A Georgia Teacher Is Fired And A Georgia School District Pornographic Removes Books

Katie Rinderle was a fifth-grade teacher at Due West Elementary School, in Marietta, Georgia. This past March, Rinderle chose to read a book characterized as a “storybook” titled “My Shadow Is Purple” by Australian author Scott Stuart. The topics of the book are “gender fluidity” and “gender identity.” Parents complained Rinderle violated a school policy about teaching “controversial issues.”

On August 19, 2023, the Cobb County School Board of Education voted 4-3 along party lines to uphold Katie Rinderle’s termination. Prior to that action by the School Board, a tribunal of educators held a hearing and then determined that Rinderle had violated the school policy but voted Rinderle should not be fired.

statement  issued Friday by the Board of Education acknowledged the value of the resolution of the matter. “The district is pleased that this difficult issue has concluded; we are very serious about keeping our classrooms focused on teaching, learning, and opportunities for success for students,”

As reported, school district lawyer Sherry Culves, speaking earlier this month at the hearing, argued that “the Cobb County School District is very serious about the classroom being a neutral place for students to learn. A one-sided viewpoint on political, religious or social beliefs does not belong in our classrooms.”

After Rinderle’s termination, the Cobb County school district in Georgia removed two books from its school library. Reporting alleged the removal of the books “added to a recent controversy after it fired a teacher for reading a book about gender identity to a fifth-grade class.” The Cobb County School District told parents on Monday that the two books, “Flamer” by Mike Curato and “Me and Earl and the Dying Girl” by Jesse Andrews, were “deemed inappropriate” and were removed from 20 school libraries.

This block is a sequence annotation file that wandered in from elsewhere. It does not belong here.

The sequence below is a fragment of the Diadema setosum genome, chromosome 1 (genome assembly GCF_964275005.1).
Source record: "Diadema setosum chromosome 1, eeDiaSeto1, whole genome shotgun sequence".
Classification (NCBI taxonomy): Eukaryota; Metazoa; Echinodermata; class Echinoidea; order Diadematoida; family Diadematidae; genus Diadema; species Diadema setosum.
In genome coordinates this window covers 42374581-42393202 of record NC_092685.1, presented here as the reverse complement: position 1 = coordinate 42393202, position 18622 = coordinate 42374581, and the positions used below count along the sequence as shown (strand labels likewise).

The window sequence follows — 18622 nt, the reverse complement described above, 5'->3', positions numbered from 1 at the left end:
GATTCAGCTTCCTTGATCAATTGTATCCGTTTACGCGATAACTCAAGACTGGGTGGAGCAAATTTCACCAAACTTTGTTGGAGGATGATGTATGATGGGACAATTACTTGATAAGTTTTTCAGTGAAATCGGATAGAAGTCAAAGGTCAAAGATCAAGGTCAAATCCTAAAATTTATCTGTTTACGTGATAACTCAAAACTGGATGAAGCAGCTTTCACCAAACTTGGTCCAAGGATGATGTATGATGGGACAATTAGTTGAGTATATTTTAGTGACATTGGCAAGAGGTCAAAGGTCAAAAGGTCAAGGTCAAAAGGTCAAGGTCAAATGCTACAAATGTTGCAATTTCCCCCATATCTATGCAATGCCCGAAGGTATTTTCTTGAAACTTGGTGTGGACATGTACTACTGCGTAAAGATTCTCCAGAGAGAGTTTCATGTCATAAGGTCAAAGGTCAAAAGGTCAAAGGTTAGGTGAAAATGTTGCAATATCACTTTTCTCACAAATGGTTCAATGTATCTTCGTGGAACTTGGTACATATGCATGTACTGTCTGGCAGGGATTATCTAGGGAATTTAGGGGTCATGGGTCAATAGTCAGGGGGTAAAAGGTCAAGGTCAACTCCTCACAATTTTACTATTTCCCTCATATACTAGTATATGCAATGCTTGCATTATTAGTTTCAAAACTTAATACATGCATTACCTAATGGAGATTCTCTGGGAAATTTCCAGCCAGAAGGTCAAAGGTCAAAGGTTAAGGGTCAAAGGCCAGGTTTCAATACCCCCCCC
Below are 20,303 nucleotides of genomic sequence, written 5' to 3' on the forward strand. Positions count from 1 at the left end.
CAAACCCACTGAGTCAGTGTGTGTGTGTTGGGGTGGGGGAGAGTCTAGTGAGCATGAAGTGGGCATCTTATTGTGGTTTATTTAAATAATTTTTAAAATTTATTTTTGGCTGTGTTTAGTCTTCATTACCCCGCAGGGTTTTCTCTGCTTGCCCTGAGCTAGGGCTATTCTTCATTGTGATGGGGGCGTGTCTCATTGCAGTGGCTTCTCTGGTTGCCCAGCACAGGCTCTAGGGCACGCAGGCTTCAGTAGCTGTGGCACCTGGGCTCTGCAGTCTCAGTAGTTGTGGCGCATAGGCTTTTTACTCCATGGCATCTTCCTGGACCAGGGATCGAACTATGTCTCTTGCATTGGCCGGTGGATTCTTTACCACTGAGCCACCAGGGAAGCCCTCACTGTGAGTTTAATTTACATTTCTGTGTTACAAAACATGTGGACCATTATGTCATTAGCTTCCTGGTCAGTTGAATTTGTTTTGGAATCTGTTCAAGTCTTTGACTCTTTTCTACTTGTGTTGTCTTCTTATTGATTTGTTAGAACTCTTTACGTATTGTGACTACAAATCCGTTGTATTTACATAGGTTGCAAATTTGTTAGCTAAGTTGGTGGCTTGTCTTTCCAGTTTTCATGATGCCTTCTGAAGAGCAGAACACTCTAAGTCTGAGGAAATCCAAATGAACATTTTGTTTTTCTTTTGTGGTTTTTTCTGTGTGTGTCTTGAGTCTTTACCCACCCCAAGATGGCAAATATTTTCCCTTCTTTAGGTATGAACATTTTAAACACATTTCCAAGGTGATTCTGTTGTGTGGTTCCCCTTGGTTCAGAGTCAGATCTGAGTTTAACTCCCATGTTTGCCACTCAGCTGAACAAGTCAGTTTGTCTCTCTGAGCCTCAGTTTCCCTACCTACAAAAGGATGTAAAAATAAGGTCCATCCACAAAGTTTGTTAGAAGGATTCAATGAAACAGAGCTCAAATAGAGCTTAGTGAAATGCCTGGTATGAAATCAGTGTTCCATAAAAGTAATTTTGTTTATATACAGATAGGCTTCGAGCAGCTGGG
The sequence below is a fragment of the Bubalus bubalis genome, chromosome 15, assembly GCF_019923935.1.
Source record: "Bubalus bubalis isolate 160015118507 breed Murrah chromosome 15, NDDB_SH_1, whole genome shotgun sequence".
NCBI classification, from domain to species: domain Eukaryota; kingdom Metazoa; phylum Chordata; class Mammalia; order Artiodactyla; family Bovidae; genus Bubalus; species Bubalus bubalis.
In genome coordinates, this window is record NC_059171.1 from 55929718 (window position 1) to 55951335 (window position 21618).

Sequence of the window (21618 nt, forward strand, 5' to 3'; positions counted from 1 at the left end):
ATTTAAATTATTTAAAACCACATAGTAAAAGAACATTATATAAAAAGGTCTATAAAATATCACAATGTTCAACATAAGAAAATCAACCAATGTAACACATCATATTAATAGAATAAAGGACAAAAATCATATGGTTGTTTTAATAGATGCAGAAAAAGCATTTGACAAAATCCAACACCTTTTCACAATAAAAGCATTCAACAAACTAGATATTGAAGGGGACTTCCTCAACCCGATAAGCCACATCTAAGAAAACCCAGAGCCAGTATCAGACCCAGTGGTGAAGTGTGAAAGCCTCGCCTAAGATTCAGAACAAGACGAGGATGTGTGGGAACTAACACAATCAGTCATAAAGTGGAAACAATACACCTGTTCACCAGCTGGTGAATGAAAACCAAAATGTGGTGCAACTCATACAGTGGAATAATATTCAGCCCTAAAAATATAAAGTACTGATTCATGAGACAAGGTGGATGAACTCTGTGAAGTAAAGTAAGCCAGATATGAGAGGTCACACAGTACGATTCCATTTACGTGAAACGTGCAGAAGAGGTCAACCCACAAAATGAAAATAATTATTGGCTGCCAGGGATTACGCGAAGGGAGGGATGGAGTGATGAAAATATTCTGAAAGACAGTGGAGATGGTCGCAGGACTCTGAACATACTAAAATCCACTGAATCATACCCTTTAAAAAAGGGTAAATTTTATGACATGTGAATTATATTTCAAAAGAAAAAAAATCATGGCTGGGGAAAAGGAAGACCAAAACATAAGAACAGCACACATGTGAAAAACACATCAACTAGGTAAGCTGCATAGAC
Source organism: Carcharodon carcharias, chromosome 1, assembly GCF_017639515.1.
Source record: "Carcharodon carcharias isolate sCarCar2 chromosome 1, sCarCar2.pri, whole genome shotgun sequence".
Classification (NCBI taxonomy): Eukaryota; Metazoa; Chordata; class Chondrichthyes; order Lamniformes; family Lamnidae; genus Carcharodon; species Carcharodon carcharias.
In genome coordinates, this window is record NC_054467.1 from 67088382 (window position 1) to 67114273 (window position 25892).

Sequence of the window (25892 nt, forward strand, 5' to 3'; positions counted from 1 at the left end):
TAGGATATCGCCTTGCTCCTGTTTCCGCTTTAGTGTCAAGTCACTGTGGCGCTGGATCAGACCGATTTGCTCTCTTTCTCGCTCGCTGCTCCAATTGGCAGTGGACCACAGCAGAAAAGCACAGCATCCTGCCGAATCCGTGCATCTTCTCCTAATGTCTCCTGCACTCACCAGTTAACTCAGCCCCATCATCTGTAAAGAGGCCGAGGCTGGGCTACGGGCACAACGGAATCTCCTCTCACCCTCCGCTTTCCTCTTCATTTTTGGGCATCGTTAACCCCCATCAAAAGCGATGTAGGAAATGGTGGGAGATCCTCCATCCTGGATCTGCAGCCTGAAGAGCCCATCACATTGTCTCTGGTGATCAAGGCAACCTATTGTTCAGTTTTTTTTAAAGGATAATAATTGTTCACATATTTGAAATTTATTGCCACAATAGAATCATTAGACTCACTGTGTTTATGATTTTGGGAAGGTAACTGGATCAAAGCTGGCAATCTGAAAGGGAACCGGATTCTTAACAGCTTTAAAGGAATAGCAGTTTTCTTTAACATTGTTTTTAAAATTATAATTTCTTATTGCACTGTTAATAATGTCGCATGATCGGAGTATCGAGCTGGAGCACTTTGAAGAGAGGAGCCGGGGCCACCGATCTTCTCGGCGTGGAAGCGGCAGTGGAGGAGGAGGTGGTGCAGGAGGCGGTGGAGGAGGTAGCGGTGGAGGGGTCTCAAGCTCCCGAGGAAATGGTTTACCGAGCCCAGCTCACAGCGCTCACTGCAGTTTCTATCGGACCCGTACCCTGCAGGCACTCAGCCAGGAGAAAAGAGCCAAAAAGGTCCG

A school district spokesperson elaborated on the removal of the books, stating that “Flamer” and/or “Me and Earl and the Dying Girl” contained “highly inappropriate, sexually explicit content.” The spokesperson added: “We removed the books immediately, are in an ongoing investigation, and are committed to ensuring our students are taught with content in line with Georgia standards, Board policy, and the Law.”

Background information about the two books discloses that “Flamer” is a book about a boy figuring out he is gay and navigating that during summer camp and that “Me and Earl and the Dying Girl” is about two boys who become friends with a girl who is dying of cancer and which has “discussions of sex in the book.”

D & B Staff

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